Stereotypes and science

  • What do we know about each other?


         How many times have we talked about what  the Germans are like or  if French people are as romantic as they seem? We all think to know the others quite well. So, let's ask! And here they are the conclussions
         Between the 16th and 17th centuries sciences achieved a great development. Whereas during the Middle Ages authority and tradition had been the main sources for investigation, an important change took place during this period. Scientific investigation starts to become independent from faith using a new methodology based on mathematics and experimentation. That’s the case of Harvey, an English doctor who discovered the pulmonary circulation by vivisections, namely, opening alive animals to see what happened inside.
         But it isn’t only science that uses the senses in order to get information, we do it every day: to know how to get to school, what the weather is like and, of course, to get to know each other. We all have ideas about  what the others are like.  They are written on the whiteboard. Now  let's think about it!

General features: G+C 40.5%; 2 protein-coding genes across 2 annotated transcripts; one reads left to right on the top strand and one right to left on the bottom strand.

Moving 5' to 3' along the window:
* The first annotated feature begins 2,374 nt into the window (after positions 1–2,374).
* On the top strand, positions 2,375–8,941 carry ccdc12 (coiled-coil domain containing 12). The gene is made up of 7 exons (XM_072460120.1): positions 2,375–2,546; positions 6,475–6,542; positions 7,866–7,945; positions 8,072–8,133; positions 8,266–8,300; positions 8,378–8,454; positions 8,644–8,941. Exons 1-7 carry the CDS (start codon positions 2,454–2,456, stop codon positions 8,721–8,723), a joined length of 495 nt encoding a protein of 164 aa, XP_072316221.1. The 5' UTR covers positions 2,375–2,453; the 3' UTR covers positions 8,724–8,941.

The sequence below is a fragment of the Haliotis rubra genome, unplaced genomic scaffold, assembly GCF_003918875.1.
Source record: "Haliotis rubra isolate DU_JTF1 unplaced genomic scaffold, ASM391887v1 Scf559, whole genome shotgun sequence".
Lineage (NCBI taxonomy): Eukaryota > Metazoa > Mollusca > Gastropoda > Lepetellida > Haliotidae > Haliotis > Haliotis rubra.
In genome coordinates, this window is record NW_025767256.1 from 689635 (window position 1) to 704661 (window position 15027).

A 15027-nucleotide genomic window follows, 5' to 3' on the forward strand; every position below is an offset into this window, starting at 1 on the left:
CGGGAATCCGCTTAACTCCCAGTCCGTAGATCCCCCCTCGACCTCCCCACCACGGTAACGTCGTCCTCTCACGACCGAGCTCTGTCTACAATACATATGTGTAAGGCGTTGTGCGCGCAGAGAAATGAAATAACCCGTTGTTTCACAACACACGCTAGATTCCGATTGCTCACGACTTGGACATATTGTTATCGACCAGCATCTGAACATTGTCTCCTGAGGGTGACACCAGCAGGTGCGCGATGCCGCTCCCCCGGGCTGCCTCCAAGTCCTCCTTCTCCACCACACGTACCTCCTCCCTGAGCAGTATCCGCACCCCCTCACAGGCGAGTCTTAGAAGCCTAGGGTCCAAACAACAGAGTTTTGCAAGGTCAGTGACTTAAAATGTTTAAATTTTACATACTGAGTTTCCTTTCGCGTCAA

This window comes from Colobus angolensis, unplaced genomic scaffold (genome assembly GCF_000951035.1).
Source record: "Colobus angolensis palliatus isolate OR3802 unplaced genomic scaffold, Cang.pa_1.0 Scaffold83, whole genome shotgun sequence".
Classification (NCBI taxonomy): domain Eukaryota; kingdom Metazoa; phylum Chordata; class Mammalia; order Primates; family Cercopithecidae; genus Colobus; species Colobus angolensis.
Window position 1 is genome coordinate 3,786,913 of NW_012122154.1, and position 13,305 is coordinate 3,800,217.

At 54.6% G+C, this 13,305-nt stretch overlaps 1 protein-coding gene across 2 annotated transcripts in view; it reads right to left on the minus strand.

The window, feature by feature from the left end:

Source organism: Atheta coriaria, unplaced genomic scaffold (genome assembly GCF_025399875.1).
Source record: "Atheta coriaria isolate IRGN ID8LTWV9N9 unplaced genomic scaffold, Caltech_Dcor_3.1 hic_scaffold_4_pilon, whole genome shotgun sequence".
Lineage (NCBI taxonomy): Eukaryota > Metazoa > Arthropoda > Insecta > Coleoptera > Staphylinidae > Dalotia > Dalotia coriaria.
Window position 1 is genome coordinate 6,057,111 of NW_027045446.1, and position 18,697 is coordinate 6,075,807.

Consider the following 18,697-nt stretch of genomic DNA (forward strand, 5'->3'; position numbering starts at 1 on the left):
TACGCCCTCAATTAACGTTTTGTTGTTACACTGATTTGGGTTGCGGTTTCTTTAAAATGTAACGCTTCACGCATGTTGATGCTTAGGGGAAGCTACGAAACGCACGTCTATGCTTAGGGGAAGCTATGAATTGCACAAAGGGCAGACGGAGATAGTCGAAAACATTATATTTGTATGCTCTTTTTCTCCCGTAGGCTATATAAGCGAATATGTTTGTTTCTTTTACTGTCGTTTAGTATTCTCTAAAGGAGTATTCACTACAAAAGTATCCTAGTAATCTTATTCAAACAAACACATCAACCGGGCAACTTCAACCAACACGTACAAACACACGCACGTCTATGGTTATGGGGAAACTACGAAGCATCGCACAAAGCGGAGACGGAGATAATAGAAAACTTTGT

Empirical sciences refer to the world, they are based on the observation and the experience to demonstrate the statement. This method is called induction. From a certain number of cases we are able to generalize a conclusion. For instance if we observe that 200 dogs have 4 legs, we would probably say that dogs have four legs. However, that’s not so easy. Firstly, because we are not able to check all the cases and secondly because we can only check the present and it could happen that the future were different. That’s why a generalization is never totally proved as Karl Popper said. Nevertheless,  even to be probable a generalization should be based on a representative sample. A sample must be big enough to represent the whole group we are studying.
    So, Let´s return to the picture:
         How many gypsies do you know? How many Germans? 10, maybe 30? How many of them are perfectionist? All? Even though, if we consider that the German population is around 80 million, can we generalize by only proving 30 cases?
        And now we can read again the sentences we have written on the whiteboard to see how many of them resist a scientific analysis